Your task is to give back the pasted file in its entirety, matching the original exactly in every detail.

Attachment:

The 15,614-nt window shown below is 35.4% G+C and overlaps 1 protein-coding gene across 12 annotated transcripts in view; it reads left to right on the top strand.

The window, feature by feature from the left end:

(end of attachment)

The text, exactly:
The 15,614-nt window shown below is 35.4% G+C and overlaps 1 protein-coding gene across 12 annotated transcripts in view; it reads left to right on the top strand.

The window, feature by feature from the left end: